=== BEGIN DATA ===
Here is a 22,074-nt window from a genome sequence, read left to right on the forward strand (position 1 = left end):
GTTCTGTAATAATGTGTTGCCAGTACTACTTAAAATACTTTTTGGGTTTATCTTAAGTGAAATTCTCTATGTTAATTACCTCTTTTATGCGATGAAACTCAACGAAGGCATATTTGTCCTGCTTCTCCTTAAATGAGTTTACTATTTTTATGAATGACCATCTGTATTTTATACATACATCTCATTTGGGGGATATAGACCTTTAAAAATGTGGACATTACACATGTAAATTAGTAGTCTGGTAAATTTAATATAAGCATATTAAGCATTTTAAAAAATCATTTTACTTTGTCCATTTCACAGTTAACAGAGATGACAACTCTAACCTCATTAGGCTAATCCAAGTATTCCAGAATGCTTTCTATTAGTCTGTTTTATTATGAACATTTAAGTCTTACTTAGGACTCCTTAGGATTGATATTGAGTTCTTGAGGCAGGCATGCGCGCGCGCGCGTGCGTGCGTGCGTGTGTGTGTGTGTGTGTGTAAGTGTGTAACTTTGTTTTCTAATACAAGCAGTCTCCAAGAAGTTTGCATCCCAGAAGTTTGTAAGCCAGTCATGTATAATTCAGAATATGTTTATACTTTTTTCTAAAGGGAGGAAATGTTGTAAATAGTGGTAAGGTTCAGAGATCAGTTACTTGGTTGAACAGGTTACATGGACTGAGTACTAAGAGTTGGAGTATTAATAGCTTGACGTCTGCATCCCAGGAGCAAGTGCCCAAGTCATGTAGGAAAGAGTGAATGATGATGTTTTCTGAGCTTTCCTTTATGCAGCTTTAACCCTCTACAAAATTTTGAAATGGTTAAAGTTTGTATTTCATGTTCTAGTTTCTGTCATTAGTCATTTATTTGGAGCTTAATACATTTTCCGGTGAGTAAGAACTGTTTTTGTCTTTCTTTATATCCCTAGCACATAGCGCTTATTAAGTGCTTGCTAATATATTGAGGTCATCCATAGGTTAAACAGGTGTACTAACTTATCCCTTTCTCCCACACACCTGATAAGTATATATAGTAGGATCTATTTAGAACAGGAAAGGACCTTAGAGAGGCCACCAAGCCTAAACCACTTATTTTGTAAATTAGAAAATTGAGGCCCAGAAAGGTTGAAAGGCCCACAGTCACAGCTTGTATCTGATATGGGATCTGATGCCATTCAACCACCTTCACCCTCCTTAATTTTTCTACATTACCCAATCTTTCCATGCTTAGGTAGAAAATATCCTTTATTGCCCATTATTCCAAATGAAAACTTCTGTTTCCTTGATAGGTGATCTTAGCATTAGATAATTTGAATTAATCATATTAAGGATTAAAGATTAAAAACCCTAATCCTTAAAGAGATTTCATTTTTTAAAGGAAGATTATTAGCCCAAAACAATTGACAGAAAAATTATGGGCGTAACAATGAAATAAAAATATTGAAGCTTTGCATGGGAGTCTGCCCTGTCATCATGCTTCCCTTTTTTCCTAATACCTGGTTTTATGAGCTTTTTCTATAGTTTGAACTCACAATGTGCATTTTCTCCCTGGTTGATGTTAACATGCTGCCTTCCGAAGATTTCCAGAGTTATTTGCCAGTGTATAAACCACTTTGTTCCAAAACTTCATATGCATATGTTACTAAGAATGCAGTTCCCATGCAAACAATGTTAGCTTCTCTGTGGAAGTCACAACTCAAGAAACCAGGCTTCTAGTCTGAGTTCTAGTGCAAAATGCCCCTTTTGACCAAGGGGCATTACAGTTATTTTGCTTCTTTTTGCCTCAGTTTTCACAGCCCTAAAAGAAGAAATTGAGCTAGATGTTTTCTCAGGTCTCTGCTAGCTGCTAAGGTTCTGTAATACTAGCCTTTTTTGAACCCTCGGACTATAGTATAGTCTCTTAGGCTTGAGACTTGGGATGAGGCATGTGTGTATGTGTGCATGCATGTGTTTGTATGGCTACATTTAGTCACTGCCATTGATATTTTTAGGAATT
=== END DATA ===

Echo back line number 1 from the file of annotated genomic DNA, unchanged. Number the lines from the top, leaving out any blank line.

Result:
Here is a 22,074-nt window from a genome sequence, read left to right on the forward strand (position 1 = left end):